I really have nothing left to say about this. I'll keep being me. I'll keep changing. Someday my life won't be as good as it is now and I'll respond by allowing me outside to look just like my inside-- ugly. But I will try to be more respectful. After all, Avery is four and in a couple of years will be reading and I don't want her to ask me how to pronounce that word that starts with an "F."

Thursday, May 05, 2005

The Way I Have Chosen...

I ended my work day at 7:00 p.m. and headed home to make dinner and watch a couple of episodes of "Joey" and "Will and Grace." Cooked a BBQ Pork loin on the grill and had leftover rice and beans from the previous week. At 8:00 I decided that instead of sitting on the couch looking for something on the television to sedate me, I would go on a walk. I went on a walk. Sunset. Fireflies and chirping crickets were just a couple of instruments in the chorus that, for the past few years, has danced in my head, singing the songs of parts east of here-- Carthage and a front porch and iced tea and silence.

A couple of years ago I posted these words from Garrison Keillor. Slowly along the way these words have become my creed and resonate in my mind as some of the most spiritual words ever uttered in the English language...

"In Lake Wobegon, you learned about being All Right. Life is complicated, so think small. You can't live life in raging torrents, you have to take it one day at a time, and if you need drama, read Dickens."

"The urge to be top dog is a bad urge. Inevitable tragedy. A sensible person seeks to be at peace, to read books, know the neighbors, take walks, enjoy his portion, live to be eighty, and wind up fat and happy, although a little wistful when the first coronary walks up and slugs him in the chest. Nobody is meant to be a star. Charisma is pure fiction, and so is brilliance. It's the dummies who sit on the stage, and it's the smart people who sit in the dark near the exits. That is the Lake Wobegon view of life."
The Way I have chosen, the Way of Christ, is very often-- for me personally-- the Lake Wobegon way. A lot of nothing much. Walks. Saying hi to my neighbor. Reading the newspaper-- the local one. The one more concerned with potholes and with how to care for local veterans than with grand issues.

"I have come that they may have life..."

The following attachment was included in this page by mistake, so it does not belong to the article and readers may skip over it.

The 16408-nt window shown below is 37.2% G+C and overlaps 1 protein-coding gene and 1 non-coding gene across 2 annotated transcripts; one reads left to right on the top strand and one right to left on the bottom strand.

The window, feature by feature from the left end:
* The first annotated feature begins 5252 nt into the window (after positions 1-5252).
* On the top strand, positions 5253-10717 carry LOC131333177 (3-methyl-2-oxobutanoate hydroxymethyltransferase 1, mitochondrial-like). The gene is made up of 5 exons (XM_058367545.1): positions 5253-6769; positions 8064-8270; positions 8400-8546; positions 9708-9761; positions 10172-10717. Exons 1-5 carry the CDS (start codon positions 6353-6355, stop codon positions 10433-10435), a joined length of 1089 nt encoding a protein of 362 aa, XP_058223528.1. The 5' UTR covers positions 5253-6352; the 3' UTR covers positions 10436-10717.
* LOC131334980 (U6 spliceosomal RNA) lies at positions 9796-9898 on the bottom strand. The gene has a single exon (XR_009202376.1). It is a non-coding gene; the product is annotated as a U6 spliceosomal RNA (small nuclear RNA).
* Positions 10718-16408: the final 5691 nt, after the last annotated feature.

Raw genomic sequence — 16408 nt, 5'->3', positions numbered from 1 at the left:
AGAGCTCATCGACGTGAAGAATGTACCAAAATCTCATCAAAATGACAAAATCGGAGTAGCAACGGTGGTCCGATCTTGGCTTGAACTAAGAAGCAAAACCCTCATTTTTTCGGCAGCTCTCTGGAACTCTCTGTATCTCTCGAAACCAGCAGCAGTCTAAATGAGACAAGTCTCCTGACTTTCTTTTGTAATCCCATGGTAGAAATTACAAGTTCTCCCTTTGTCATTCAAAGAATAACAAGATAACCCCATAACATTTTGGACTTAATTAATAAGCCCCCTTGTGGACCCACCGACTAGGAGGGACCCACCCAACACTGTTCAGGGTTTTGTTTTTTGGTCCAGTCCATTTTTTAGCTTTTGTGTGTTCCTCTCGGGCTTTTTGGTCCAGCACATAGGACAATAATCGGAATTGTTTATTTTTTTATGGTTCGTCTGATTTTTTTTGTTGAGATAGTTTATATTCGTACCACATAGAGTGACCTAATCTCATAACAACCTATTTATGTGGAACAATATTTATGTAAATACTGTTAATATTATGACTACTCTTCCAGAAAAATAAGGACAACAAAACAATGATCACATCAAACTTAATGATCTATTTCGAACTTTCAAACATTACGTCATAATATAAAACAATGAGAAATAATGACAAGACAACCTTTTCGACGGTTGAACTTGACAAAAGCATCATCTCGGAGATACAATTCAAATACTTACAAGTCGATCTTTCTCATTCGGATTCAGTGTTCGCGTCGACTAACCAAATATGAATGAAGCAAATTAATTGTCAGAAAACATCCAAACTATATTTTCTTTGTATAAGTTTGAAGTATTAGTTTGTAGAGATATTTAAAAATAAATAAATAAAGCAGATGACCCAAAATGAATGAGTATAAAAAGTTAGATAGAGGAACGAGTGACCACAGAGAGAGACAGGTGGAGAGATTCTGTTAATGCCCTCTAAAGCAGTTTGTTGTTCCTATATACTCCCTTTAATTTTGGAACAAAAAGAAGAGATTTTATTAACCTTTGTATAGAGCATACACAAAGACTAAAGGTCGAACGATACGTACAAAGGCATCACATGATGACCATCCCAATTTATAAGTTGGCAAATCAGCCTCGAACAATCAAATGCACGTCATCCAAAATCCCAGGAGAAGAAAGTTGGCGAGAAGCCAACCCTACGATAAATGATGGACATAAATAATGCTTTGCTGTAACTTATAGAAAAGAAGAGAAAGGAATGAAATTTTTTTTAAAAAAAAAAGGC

This is life.

The drawback to preaching the Gospel of Christ in the Mundane is this: Occasionally you have to stop preaching it and start living in the mundane.

I need to go. I have clothes that need washing. I hope your life is filled with the same.

Sunday, May 01, 2005

Call it a Comeback...

After a couple of months of using the computers at church and at the Waco Public Library, I had enough and took this bad boy into Circuit City, that great establishment that shares a building with Barnes and Noble. After a good deal of schmoozing and bartering (all legal and within decent ethical boundaries) I got a couple of hundred dollars worth of work for not a dime. So now there is a working computer in the house and I am back to blogging on a more consistent basis.

I, I, (choking up and fighting back tears,) I missed all of you. But I'm home, and everything is ok. I know you knew I'd be back. Thanks for sticking around and waiting.

After all that time away I have a lot of catching up to do. So buckle your seatbelts and let's go for a ride.


I spent a good deal of mid February to mid March in and out of doctor's offices. Three weeks with an upper respiratory infection and the vertigo problems, both of which I mentioned in previous posts. In the midst of all that I switched doctors because the people I was seeing were doing jack squat for me. The new guy, who is the doctor of several people at work, gave me stuff that cleared up the infection and he suggested I see an Ear Nose and Throat Specialist about the chronic ear infections I have been having off and one for, well, for the past thirty years, or 100% of my life.